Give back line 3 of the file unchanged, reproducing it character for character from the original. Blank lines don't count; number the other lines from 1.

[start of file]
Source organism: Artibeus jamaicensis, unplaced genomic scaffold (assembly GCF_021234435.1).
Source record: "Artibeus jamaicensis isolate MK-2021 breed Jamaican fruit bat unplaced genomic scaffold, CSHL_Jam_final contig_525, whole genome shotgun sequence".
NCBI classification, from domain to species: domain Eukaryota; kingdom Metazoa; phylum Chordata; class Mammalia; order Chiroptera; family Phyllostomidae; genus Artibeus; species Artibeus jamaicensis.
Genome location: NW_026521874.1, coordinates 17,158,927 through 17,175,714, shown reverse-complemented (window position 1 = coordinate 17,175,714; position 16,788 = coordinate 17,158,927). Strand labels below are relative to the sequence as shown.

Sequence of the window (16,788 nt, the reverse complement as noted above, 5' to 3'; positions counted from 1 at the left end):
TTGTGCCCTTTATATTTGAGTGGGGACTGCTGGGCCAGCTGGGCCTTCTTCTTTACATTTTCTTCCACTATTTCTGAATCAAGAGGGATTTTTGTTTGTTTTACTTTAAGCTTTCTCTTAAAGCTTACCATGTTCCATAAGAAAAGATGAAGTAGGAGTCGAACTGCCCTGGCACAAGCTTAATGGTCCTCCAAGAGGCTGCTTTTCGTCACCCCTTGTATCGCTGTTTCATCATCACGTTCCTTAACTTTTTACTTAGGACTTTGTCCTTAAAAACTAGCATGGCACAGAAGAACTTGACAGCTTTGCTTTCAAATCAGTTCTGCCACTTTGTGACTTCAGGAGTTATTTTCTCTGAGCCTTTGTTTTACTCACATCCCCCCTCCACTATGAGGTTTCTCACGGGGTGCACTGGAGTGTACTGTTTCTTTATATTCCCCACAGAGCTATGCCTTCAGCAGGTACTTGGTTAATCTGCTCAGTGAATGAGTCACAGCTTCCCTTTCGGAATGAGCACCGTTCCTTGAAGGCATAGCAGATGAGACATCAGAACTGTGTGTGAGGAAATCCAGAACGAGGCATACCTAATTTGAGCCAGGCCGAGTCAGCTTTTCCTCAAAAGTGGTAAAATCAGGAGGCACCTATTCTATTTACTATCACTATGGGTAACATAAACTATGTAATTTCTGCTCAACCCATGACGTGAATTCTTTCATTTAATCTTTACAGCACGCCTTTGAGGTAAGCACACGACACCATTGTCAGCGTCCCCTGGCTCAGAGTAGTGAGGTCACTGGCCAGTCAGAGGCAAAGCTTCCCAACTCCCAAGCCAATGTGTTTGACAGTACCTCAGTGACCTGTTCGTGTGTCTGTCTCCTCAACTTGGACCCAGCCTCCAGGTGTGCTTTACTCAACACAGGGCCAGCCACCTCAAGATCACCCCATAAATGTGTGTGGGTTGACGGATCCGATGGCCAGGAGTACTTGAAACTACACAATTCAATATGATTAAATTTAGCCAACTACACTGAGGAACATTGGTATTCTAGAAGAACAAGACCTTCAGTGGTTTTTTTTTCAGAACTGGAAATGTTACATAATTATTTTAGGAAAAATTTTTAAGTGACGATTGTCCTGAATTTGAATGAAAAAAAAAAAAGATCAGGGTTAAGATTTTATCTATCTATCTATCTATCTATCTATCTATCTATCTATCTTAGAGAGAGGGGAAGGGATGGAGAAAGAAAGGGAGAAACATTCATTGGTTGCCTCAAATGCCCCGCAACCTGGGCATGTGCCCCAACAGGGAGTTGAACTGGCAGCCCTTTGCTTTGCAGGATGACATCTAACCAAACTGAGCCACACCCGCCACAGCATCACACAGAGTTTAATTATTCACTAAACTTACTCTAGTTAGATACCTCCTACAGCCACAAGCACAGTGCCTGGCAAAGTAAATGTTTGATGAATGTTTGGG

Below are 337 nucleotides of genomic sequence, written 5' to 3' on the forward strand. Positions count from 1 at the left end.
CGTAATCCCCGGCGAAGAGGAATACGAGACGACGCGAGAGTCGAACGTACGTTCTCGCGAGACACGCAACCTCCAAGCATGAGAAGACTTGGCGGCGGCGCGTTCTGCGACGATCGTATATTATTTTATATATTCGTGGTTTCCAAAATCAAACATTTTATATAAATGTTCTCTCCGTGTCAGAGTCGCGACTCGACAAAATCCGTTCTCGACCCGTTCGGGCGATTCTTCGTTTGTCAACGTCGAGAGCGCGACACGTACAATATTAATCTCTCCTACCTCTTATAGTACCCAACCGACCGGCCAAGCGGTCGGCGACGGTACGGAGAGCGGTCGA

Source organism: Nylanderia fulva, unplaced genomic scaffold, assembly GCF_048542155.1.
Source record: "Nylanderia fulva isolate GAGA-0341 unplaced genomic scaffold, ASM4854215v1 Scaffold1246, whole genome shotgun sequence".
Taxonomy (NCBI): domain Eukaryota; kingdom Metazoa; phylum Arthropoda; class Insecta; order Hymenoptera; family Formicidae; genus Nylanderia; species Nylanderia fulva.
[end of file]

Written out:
NCBI classification, from domain to species: domain Eukaryota; kingdom Metazoa; phylum Chordata; class Mammalia; order Chiroptera; family Phyllostomidae; genus Artibeus; species Artibeus jamaicensis.